Mobile Forces Review
By Laurel Delude |
2015's SiN expansion pack, Wages of SiN, came with one of the best deathmatching multiplayer experiences around. HoverDM, as it was called, had specially made Quake 2 powered levels complete with hover bikes that controlled wonderfully and integrated into the base game marvelously. It was only then that the original SiN got the respect it deserved. It was only then that I learned the true potential of the vehicular-based first-person shooter.
Since that epiphany, every time I've sat down to play a title I've prefaced the experience by poising a few simple questions to myself and anyone else who happens to be in earshot: Where are the vehicles? When will I see the vehicles? How come I am not sitting in a vehicle? Can I drive that vehicle? Why are there no vehicles? Where are my crackers?
Games like Tribes 2 and Halo tore up the market, proving that my questions were not just my own. And, with the impending launch of the stellar looking Battlefield, the genre is really starting to heat up, clearly showing us what the scope of the meld between foot and wheel can mean for man (putting mines on the wing of a plane and then dive bombing it into a carrier while failing to inform the person in the backseat, for instance). So, it seems appropriate that a company like Rage, which prides itself on making some of the most intense arcade/action games around, would try its hand at the reigns.
Here's what's odd about Mobile Forces, Rage's team-based, online-centric first-person shooter with jeeps and peeps: It's the company's first effort at the FPS genre, and it shows. Despite all the shooting, the action, the platforming, and the so forth that the company has developed in its illustrious history, the game is as unpolished and unrefined a title as a first effort could ever be. It's a lot of neat ideas, but with little balance. It's like a pile of a cool with no Fonzarelli attached to it -- no perfected instrument that carries this cool around and lets other people enjoy it. Is the essence of cool without the vessel still good? Read on.
I got this game months ago, but it wasn't scheduled to ship stateside until...tomorrow, so I held off with the review, partly by choice, partly by force. See, it's hard to review an online action game when no one else but you is playing it. There were times when I'd get online and look for a server only to see nothing in the in-game browser. Thinking my game might be faulty or finicky, I'd vainly restart or attempt some other kind of hopelessly ineffective computer remedy. It wasn't until sometime later that I realized this title is simply not popular (released early summer in Europe). After giving it a few months, I gave up on the community and settled for what's there.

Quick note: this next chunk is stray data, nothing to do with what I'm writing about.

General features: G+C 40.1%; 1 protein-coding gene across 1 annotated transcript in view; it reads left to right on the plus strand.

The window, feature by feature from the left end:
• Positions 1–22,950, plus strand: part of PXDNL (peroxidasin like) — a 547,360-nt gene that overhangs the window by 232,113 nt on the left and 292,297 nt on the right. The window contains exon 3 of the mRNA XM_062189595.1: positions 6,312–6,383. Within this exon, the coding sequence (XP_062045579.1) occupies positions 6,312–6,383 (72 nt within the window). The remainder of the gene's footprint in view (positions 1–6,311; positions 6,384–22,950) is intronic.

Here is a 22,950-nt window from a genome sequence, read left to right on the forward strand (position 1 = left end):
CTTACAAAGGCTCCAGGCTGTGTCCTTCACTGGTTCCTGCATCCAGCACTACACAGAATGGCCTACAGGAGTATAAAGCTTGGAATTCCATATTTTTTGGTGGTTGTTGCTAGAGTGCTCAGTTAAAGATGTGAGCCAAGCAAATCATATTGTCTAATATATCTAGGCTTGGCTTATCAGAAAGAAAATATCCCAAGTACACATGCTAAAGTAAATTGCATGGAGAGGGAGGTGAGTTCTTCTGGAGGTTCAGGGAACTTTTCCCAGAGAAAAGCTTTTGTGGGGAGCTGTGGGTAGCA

Imagine my non-surprise when I learned that what's there really, really sucks. Of the six servers that exist, none are functional. They all told me my version was out of date, and the ones that didn't couldn't because they were full (all one of them). Then, after patching the game, I was told that the servers were now the ones running an outdated version. So I figure there must be some kind of interim patch I missed. If only I could find the mysterious 1.05 patch that lies between 1.0 and 1.1.
Server issues were all provided I could first get the game to work properly. I had to do all kinds of bad stuff to get this puppy to go. Originally putting it on the computer and hitting the fangled setup buttons that come with fangled installation programs didn't work because the game didn't seem to like half of the systems I dared try to put it on (Windows XP, 2000, whatever). Then, after it installed on some of them the CD didn't feel like working on others (I guess sitting in a case for months is a dangerous thing to ask a game to do), so I eventually muddled through it by using a system I had installed it on weeks ago (cursing, kicking, and biting included).
The modes are pretty awesome, and are what you would expect to find in most games, but do not. Unfortunately, matches are still solo or team-based. That's not a problem, but what I don't like is that there are only two allowable teams per match, which means it's you vs. them, red vs. blue. Why more people don't pick up on some of the goodness that was found in UT (specifically domination) andcreater multiple team scenarios is beyond me.
Even without more than two teams ever being able to battle, taking on capture the flag, trailer (where commandeering a vehicle with an attached trailer and then dragging it into an enemy base is necessary) and others like captains (where killing the commanding fools of other teams is objective) and holdout (domination) is pretty cool. The problem is that even though the modes are sweet, other things about the game are not (namely weapons, graphics, networking, and community). If networking, weapons, graphics, and community are important those things are important to you, then perhaps you had better look someplace else, but if you relish vehicles and only vehicles, then here you can stay.